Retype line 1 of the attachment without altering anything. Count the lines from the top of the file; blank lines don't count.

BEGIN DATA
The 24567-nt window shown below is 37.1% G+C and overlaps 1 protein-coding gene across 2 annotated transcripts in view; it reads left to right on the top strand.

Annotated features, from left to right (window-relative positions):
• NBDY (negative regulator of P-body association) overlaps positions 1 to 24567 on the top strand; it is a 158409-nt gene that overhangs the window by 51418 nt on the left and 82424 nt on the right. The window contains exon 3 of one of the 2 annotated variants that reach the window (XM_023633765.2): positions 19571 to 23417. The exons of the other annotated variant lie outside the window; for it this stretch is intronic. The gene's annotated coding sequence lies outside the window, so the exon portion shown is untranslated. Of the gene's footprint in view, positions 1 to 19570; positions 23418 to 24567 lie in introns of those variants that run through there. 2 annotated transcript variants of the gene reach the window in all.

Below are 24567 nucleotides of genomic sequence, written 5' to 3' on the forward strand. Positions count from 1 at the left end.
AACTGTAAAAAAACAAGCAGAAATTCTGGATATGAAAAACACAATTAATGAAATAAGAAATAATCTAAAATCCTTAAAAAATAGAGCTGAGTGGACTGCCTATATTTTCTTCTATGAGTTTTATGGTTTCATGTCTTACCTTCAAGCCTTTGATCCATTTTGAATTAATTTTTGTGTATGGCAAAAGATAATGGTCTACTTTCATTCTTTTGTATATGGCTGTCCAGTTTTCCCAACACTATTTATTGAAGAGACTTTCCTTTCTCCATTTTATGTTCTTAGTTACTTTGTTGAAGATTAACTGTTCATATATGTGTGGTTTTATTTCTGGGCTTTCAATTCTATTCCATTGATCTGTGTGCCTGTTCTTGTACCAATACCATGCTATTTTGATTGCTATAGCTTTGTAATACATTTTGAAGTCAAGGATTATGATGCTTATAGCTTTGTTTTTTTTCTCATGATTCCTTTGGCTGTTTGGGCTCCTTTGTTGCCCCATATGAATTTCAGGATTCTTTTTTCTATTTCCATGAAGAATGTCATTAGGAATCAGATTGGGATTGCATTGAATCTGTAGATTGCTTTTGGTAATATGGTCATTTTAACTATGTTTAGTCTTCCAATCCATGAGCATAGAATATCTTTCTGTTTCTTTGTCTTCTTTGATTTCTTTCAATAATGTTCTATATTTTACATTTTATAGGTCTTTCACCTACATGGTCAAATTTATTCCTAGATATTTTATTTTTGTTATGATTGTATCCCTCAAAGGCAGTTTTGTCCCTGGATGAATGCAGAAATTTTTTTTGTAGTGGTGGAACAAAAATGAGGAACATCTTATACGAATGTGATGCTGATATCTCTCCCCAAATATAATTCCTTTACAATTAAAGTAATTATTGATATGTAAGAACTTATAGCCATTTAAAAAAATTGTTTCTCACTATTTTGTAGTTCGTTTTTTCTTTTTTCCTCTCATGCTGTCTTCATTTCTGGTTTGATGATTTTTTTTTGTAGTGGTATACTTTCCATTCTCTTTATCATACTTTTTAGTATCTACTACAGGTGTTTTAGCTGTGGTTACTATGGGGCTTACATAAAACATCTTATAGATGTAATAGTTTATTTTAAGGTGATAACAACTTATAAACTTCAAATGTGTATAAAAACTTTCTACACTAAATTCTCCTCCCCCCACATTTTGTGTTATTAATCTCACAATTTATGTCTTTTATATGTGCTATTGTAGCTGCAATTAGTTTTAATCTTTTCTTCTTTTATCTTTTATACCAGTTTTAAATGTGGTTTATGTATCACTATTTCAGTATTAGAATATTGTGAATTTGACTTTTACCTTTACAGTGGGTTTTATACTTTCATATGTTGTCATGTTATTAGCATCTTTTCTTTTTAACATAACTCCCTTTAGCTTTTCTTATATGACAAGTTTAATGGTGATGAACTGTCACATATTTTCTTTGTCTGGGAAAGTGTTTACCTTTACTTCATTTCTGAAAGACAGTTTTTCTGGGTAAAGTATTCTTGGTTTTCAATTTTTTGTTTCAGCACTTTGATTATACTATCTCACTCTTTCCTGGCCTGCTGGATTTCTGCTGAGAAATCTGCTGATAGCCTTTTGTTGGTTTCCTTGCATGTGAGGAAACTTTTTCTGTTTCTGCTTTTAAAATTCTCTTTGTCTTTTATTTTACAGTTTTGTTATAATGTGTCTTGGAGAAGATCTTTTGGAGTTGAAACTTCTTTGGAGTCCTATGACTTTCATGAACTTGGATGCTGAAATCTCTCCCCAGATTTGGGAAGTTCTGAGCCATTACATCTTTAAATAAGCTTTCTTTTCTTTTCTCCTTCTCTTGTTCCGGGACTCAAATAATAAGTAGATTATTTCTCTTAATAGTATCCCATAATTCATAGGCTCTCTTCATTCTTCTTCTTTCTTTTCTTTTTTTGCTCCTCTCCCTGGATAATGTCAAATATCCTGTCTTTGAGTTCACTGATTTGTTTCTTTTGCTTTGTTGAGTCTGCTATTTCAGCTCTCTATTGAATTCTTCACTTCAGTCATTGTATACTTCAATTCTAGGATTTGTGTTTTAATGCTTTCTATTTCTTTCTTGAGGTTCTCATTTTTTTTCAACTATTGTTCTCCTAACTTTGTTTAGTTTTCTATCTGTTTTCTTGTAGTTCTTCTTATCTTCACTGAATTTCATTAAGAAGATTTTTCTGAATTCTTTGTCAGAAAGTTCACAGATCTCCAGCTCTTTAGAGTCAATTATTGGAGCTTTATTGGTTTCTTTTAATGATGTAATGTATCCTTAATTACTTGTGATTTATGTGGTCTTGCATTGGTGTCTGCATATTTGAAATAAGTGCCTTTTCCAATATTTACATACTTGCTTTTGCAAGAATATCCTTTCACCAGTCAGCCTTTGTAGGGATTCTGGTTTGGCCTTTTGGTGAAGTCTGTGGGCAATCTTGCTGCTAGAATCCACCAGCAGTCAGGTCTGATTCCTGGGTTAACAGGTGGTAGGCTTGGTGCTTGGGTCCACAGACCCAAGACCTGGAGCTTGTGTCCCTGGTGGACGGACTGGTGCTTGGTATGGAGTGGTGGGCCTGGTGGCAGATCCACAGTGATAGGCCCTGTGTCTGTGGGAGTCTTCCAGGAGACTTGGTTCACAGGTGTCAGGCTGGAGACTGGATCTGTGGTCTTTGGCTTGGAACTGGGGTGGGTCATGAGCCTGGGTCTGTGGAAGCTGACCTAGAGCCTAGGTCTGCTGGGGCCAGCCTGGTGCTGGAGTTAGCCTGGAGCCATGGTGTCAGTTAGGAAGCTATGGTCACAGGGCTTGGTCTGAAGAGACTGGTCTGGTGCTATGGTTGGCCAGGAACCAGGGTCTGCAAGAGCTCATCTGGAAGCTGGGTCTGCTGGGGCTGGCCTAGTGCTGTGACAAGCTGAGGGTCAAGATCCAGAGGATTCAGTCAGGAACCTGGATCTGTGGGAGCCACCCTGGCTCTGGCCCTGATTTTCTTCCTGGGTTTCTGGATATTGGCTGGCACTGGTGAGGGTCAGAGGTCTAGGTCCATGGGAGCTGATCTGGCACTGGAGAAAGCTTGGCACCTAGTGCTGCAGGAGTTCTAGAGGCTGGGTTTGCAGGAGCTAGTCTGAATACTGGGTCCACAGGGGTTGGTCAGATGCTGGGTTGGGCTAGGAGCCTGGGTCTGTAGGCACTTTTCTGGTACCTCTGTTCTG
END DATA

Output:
The 24567-nt window shown below is 37.1% G+C and overlaps 1 protein-coding gene across 2 annotated transcripts in view; it reads left to right on the top strand.